The Irish village of Lusk, from the Gaelic word Lusca – meaning cave, is located 22 kilometers north of the city of Dublin. The visual centerpiece of the village is a beautiful fusion of three buildings constructed during separate eras. This includes a sixth century monastic round tower from an age when Vikings invaded the island, a 15th and 16th century square tower attached to this, and a chapel joined to these towers in the 19th century.
On a hot and sunny day down Bóthar Na Prasphingine, or Quickpenny Road, David Llewellyn is working in his orchard and winery. He wears brown leather sandals, blue socks, green shorts and a gray t-shirt. He grows apples, cherries, pears, strawberries and grapes. He also produces Lusca Irish Wine.
“It’s a challenge. If I were out in the Napa Valley now, maybe I wouldn’t bother. It would be too easy. I had my first experience growing vines in Europe. Germany. I was working on a fruit farm. The vine plant is a beautiful plant. It’s lovely to grow and it’s attractive in so many ways and it’s a pleasure. The whole process of growing fruit and then turning that into wine is fascinating.
“Here I grow the wine grapes Cabernet Sauvignon, Merlot, Sauvignon Blanc and a scattering of a few others as well. Little known ones that people wouldn’t have heard of, hardy varieties that originated in Germany, like Rondo and Phoenix, Regent, Solaris. They’ve been bred for tolerating cool summers, but they’ve also had resistance to disease bred into them.
“It’s only a small plot, quarter of an acre, where we make the wine from. The Cabernet Sauvignon and Merlot are seasonally covered for summer months because they’re not able to ripen in our climate fully outdoors. But the Rondo and Regent and one or two of the hybrids, they’re in the open.
“There’s no arguing Cabernet Sauvignon cannot be grown in Ireland without some form of assistance and protection. We cover them over in the spring, early summer and take off the covers after harvest. I don’t need to spray the vines. Okay, you might say you’re covering them. Some people might say that’s cheating. But if you drench the vines in chemicals for the whole summer long, is that cheating? I don’t need to spray any pesticides on the vines. I don’t have any high-tech equipment. I don’t even have a filter. So it just settles naturally, clears naturally. It’s all a very simple, simple wine.
“A variety might make a nice wine but be a bitch to grow. The Sauvignon Blanc turns out lovely wine and may be the most asked for. And I hate the vine itself because it’s so difficult to train and to keep right. Whereas Cabernet Sauvignon I find a joy to grow. It’s such a beautiful looking vine and it behaves itself and flowers and crops beautifully and ripens nicely. It’s a lovely vine to grow.”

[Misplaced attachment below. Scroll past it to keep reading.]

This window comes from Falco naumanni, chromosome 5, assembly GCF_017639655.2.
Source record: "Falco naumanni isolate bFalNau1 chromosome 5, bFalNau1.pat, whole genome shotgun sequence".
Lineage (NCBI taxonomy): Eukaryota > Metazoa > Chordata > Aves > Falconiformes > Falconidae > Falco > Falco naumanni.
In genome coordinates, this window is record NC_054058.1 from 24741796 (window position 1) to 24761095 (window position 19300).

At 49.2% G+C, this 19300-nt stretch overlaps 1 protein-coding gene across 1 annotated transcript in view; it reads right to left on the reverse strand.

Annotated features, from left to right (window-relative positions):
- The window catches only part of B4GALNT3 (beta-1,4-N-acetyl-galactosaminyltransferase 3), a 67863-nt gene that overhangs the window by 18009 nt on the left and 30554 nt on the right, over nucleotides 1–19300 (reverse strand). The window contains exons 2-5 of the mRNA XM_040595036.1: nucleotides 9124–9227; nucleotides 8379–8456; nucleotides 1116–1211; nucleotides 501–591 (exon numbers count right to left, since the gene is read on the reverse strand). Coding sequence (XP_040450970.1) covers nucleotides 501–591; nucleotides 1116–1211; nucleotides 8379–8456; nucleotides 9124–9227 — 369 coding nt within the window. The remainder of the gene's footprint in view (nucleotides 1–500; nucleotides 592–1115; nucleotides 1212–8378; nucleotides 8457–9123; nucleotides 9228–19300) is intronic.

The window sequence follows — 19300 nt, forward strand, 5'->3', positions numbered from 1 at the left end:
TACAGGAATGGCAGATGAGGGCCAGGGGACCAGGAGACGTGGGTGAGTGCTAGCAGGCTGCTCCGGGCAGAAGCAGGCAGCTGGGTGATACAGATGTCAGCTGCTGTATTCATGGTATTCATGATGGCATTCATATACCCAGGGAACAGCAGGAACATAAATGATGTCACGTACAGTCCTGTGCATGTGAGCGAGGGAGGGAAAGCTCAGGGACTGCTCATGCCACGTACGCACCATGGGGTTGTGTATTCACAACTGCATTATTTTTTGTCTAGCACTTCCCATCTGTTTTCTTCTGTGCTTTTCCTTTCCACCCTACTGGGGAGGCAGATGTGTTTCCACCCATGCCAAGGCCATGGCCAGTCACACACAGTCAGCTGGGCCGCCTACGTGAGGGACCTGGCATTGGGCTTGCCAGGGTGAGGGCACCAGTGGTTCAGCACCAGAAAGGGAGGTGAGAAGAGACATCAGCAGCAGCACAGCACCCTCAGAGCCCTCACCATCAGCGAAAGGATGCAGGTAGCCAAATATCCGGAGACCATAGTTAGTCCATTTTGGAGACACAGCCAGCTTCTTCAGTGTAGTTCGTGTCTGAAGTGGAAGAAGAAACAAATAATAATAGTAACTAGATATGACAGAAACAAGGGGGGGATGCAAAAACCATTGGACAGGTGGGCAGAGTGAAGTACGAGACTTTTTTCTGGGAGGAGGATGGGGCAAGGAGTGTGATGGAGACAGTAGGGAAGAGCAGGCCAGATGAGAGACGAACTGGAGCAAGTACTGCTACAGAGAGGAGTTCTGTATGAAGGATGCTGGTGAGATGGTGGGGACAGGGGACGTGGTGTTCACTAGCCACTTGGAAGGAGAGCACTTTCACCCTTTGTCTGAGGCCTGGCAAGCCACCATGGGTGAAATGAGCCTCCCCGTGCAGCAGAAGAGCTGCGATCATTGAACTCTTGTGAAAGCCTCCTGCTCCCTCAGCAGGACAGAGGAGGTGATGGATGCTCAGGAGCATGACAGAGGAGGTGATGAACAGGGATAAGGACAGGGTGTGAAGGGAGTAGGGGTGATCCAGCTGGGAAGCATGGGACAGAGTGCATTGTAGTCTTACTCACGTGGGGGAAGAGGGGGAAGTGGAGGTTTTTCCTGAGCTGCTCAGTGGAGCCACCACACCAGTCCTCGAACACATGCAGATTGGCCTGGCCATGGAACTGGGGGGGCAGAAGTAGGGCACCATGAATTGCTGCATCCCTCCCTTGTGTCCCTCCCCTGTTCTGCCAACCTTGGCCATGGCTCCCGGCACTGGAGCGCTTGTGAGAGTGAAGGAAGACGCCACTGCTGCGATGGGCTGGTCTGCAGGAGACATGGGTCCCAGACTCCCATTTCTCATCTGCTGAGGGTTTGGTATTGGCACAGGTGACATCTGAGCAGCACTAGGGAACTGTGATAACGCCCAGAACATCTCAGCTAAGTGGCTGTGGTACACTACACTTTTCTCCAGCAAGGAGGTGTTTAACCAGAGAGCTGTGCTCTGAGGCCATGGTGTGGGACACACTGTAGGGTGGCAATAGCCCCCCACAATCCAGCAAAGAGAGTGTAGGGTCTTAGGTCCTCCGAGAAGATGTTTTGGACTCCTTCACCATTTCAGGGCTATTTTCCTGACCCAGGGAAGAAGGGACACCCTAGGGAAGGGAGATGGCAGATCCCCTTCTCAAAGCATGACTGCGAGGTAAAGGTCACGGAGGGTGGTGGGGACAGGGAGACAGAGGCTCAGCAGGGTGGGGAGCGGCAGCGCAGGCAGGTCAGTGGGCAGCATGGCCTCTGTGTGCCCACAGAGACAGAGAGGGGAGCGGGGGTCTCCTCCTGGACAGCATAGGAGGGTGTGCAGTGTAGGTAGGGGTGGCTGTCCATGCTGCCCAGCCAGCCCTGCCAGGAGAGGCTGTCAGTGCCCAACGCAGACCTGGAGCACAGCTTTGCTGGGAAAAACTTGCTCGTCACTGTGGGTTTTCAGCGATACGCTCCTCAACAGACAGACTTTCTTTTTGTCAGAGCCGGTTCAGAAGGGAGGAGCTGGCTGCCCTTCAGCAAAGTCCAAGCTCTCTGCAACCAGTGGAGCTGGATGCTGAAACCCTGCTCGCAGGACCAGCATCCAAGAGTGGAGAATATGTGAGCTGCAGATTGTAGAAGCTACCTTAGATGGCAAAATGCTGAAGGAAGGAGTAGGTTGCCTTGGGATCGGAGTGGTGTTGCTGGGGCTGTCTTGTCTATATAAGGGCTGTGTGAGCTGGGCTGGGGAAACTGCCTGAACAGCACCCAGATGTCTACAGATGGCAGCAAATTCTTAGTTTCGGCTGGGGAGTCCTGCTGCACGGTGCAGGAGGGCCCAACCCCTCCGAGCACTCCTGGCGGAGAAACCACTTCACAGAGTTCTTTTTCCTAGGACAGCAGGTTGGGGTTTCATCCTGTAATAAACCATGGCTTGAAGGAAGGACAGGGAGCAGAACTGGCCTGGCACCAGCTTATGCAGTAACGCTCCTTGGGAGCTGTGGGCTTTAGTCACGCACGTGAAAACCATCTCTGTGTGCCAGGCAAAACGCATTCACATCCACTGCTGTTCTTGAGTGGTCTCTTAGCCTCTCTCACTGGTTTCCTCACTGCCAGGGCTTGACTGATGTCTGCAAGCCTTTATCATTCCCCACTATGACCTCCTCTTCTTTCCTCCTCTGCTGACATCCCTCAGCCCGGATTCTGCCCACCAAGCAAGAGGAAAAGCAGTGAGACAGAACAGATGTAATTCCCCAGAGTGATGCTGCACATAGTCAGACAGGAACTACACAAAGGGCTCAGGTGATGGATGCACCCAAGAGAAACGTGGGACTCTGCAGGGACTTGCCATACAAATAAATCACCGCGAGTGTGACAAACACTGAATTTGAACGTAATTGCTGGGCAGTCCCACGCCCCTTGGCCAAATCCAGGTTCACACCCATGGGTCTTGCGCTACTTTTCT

David leads the way behind his house to a flagstone deck and a brown wooden table with chairs. Cows moo and birds chirp nearby. We look down at his orchard and vine rows. He pops the cork on two 375 ml bottles of red wine. He slices up cheddar cheese and a chicken soon hops on the table to peck at a slice.
“That’s the Cabernet/Merlot. Forty – forty with twenty percent a mixture of a few other vines I have – bit of Pinot Noir, Dunkelfelder, Dornfelder, scattering of a few others. I’d happily drink all of that if I couldn’t sell it.”
David then points to the other bottle.
“This is from the Rondo grapes, grown entirely outdoors. I only made a tiny quantity. People from abroad have inquired about it and I’ve sent it out. People ring me up after they’re read or heard something and want to go out and buy a few bottles. It’s in one or two restaurants as well. The Winding Stair on the quay. Very good restaurant.”
His wine label shows a drawing of the Lusca round tower and chapel.
“I got a fella I know to do a sketch of the church from different photographs from different angles. We decided on that and took it to the printers. I’ve only one label you see. One generic label front and back and I write the variety, the year, whatever the alcohol content is. I wouldn’t have the neck to sell it if I thought myself that it was undrinkable stuff. I was a bit trepidatious when I started to sell it. People have bought it, and they’ve paid their hard earned money, and as I said, lot of people have come back, drop by the stall and say the wine I bought there two months ago was lovely, lovely. We really enjoyed it. That’s a real reassurance. It’s kind of a vindication. I feel a little more relaxed with it at this stage.”